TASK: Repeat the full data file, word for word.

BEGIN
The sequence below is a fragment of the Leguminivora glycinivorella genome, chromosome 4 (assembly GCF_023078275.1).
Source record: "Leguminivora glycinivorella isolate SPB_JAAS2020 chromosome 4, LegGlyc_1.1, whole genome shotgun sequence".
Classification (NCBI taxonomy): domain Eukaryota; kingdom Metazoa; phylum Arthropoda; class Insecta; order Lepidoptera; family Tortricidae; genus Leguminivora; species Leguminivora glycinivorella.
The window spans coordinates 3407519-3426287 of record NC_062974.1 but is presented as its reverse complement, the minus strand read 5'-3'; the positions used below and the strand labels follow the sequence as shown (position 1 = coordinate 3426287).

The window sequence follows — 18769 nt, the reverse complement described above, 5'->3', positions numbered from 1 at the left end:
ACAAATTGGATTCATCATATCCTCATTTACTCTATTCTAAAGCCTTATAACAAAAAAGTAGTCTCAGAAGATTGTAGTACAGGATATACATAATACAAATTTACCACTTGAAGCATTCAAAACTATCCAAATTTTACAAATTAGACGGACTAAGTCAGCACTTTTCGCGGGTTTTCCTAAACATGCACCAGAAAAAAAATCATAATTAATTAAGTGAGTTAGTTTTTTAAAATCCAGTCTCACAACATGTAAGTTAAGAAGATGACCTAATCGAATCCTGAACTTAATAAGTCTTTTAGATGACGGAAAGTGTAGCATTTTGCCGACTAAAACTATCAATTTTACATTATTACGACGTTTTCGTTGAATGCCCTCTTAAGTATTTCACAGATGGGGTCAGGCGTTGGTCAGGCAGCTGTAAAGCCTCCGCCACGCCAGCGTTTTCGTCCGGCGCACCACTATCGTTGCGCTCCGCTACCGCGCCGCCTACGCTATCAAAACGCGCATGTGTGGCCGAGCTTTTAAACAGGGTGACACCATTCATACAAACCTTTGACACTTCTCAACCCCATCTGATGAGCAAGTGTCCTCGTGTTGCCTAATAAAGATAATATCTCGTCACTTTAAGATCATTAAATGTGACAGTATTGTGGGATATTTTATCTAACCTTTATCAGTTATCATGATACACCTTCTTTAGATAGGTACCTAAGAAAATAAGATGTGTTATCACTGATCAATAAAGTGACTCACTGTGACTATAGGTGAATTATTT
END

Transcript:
The sequence below is a fragment of the Leguminivora glycinivorella genome, chromosome 4 (assembly GCF_023078275.1).
Source record: "Leguminivora glycinivorella isolate SPB_JAAS2020 chromosome 4, LegGlyc_1.1, whole genome shotgun sequence".
Classification (NCBI taxonomy): domain Eukaryota; kingdom Metazoa; phylum Arthropoda; class Insecta; order Lepidoptera; family Tortricidae; genus Leguminivora; species Leguminivora glycinivorella.
The window spans coordinates 3407519-3426287 of record NC_062974.1 but is presented as its reverse complement, the minus strand read 5'-3'; the positions used below and the strand labels follow the sequence as shown (position 1 = coordinate 3426287).

The window sequence follows — 18769 nt, the reverse complement described above, 5'->3', positions numbered from 1 at the left end:
ACAAATTGGATTCATCATATCCTCATTTACTCTATTCTAAAGCCTTATAACAAAAAAGTAGTCTCAGAAGATTGTAGTACAGGATATACATAATACAAATTTACCACTTGAAGCATTCAAAACTATCCAAATTTTACAAATTAGACGGACTAAGTCAGCACTTTTCGCGGGTTTTCCTAAACATGCACCAGAAAAAAAATCATAATTAATTAAGTGAGTTAGTTTTTTAAAATCCAGTCTCACAACATGTAAGTTAAGAAGATGACCTAATCGAATCCTGAACTTAATAAGTCTTTTAGATGACGGAAAGTGTAGCATTTTGCCGACTAAAACTATCAATTTTACATTATTACGACGTTTTCGTTGAATGCCCTCTTAAGTATTTCACAGATGGGGTCAGGCGTTGGTCAGGCAGCTGTAAAGCCTCCGCCACGCCAGCGTTTTCGTCCGGCGCACCACTATCGTTGCGCTCCGCTACCGCGCCGCCTACGCTATCAAAACGCGCATGTGTGGCCGAGCTTTTAAACAGGGTGACACCATTCATACAAACCTTTGACACTTCTCAACCCCATCTGATGAGCAAGTGTCCTCGTGTTGCCTAATAAAGATAATATCTCGTCACTTTAAGATCATTAAATGTGACAGTATTGTGGGATATTTTATCTAACCTTTATCAGTTATCATGATACACCTTCTTTAGATAGGTACCTAAGAAAATAAGATGTGTTATCACTGATCAATAAAGTGACTCACTGTGACTATAGGTGAATTATTT